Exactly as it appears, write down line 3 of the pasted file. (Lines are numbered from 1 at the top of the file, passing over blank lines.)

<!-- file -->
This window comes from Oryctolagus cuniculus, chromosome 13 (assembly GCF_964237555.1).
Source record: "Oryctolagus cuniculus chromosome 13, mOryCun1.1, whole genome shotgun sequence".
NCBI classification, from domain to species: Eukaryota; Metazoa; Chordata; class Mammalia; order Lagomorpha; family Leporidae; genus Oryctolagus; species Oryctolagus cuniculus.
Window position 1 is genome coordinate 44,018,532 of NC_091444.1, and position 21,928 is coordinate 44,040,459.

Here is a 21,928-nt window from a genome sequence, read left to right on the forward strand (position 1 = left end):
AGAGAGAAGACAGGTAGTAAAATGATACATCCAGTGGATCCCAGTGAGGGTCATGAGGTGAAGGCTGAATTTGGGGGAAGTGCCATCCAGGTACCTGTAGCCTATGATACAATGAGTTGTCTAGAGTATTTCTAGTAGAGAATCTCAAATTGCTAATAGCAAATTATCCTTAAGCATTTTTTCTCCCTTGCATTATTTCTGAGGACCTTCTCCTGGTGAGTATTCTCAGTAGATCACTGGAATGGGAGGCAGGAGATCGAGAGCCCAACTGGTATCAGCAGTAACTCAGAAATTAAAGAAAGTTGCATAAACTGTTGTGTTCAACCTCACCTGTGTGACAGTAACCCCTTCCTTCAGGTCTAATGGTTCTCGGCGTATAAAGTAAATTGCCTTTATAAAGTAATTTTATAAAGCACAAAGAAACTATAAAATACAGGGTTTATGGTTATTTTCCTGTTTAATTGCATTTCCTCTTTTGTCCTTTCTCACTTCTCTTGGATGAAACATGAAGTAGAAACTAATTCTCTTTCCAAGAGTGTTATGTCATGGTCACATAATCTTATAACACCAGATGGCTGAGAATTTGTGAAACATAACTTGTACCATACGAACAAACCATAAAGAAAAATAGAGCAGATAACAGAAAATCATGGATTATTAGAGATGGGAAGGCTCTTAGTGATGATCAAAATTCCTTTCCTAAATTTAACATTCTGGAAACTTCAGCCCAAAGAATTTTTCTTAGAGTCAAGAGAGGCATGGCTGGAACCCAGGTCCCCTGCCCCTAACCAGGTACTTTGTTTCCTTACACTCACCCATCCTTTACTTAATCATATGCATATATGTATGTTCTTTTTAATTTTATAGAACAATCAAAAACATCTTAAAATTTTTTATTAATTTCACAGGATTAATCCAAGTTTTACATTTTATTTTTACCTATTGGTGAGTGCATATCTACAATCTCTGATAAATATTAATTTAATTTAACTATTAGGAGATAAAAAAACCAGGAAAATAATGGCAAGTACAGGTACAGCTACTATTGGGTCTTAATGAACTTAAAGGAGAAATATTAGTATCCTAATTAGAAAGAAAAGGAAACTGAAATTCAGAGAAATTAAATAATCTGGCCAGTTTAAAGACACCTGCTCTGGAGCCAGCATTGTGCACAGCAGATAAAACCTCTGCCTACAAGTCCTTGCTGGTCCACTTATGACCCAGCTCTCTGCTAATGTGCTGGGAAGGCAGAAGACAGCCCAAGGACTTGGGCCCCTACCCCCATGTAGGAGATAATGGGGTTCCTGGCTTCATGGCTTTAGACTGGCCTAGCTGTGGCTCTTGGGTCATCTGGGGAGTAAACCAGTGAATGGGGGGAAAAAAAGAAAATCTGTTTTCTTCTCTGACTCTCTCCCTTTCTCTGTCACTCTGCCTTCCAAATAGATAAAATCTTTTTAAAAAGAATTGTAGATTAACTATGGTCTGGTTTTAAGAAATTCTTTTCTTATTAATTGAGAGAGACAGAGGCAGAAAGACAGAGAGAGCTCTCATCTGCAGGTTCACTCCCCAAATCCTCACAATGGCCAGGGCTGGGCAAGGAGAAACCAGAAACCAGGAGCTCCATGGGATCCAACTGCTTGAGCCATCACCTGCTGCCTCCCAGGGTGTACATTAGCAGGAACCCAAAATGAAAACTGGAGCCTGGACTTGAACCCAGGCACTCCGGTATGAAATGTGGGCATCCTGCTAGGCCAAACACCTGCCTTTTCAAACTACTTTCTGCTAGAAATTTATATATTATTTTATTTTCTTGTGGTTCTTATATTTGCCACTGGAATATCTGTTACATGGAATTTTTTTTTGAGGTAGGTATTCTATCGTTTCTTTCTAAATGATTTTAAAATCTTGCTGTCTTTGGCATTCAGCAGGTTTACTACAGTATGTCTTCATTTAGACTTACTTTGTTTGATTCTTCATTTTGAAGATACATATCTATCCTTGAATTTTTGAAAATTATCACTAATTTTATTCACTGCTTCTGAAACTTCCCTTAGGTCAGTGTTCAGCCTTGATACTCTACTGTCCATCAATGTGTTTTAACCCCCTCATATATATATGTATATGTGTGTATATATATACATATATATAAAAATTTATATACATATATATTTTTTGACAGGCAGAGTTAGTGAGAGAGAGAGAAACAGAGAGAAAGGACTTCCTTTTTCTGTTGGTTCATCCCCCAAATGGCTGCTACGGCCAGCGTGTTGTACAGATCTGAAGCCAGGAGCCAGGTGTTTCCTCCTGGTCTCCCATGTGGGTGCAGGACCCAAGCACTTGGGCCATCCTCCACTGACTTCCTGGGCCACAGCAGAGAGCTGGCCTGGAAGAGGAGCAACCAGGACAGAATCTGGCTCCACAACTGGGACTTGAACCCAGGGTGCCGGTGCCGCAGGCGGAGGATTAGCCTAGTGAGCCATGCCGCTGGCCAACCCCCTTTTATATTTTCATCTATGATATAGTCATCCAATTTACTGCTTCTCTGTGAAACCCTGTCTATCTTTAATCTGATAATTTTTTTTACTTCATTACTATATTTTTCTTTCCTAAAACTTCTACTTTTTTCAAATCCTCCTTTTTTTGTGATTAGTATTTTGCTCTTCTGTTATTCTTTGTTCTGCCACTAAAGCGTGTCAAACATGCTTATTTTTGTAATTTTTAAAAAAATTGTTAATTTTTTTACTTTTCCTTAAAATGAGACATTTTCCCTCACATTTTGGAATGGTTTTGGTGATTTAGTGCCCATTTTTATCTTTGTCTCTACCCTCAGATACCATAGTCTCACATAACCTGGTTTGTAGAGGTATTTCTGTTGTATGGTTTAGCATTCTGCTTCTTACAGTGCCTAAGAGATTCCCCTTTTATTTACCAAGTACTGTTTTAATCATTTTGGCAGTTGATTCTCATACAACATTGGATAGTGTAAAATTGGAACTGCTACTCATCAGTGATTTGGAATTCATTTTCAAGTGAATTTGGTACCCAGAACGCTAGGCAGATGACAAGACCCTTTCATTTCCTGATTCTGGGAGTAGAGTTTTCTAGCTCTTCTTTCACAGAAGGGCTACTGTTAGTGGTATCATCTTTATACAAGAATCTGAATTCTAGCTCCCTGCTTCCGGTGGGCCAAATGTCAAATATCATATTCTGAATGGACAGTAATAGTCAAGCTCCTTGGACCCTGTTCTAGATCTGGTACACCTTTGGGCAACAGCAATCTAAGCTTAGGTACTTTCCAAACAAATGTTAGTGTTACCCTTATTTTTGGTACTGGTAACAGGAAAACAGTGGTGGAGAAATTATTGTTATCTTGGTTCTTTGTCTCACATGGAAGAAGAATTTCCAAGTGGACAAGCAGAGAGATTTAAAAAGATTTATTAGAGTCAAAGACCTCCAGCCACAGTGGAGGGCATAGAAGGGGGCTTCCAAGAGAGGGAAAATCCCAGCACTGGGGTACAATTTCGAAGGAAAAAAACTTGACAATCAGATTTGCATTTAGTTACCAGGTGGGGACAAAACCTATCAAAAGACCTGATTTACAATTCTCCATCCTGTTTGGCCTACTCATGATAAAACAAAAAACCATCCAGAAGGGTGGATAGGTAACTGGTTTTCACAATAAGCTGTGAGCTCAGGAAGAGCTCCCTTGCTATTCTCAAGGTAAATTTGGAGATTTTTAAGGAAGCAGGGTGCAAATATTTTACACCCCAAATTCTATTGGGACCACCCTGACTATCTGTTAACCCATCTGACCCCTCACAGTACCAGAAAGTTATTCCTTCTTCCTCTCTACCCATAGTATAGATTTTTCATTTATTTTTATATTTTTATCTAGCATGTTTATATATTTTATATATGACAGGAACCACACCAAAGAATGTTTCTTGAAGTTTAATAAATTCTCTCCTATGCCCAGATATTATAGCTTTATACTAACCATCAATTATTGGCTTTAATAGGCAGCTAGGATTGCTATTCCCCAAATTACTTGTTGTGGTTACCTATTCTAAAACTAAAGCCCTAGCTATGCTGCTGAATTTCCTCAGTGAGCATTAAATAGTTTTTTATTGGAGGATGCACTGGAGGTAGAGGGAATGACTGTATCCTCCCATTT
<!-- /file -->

NCBI classification, from domain to species: Eukaryota; Metazoa; Chordata; class Mammalia; order Lagomorpha; family Leporidae; genus Oryctolagus; species Oryctolagus cuniculus.